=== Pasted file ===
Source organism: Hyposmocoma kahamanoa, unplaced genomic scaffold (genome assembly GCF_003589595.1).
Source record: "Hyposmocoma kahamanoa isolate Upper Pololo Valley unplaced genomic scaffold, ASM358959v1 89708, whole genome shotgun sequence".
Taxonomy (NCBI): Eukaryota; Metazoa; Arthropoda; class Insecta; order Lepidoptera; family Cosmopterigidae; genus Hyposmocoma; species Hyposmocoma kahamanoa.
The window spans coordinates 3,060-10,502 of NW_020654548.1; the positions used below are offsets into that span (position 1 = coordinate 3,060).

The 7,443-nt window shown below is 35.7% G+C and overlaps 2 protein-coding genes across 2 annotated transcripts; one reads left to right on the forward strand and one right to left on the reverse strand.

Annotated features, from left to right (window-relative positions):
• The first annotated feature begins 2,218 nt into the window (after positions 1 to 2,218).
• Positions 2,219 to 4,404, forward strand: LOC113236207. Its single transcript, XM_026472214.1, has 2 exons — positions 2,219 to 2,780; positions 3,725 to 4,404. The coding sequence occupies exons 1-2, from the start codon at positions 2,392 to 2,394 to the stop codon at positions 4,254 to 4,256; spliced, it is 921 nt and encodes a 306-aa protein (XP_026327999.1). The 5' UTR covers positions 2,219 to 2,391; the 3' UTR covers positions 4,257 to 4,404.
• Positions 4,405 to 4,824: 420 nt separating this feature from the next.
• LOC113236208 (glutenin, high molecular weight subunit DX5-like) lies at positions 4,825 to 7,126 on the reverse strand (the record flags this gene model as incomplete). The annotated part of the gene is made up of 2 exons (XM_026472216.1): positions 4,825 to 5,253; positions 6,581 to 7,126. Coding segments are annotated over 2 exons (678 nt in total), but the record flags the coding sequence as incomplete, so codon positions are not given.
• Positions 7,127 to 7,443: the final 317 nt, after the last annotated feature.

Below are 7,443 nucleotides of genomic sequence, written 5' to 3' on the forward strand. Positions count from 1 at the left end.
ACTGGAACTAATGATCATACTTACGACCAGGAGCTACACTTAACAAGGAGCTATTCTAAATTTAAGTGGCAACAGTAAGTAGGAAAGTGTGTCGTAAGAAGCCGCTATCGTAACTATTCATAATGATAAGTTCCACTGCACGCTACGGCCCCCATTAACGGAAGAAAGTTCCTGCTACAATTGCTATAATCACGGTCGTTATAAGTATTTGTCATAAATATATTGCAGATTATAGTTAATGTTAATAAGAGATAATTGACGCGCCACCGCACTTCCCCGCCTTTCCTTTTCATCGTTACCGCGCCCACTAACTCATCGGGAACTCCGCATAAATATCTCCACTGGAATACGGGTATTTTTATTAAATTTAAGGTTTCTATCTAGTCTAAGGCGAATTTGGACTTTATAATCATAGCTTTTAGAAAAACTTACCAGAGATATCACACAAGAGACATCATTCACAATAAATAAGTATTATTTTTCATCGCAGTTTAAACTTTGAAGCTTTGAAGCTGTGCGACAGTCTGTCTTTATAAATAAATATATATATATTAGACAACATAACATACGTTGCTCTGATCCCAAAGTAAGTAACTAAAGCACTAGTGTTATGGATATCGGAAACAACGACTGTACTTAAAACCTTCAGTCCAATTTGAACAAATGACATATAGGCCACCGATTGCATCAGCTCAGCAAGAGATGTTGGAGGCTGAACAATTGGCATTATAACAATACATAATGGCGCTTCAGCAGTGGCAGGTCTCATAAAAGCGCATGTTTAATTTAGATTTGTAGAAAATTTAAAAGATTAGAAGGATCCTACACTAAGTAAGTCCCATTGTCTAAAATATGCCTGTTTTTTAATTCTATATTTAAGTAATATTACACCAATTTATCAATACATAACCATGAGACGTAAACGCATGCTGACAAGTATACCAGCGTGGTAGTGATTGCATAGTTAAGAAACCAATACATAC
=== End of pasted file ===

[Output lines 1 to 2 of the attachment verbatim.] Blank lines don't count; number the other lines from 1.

Source organism: Hyposmocoma kahamanoa, unplaced genomic scaffold (genome assembly GCF_003589595.1).
Source record: "Hyposmocoma kahamanoa isolate Upper Pololo Valley unplaced genomic scaffold, ASM358959v1 89708, whole genome shotgun sequence".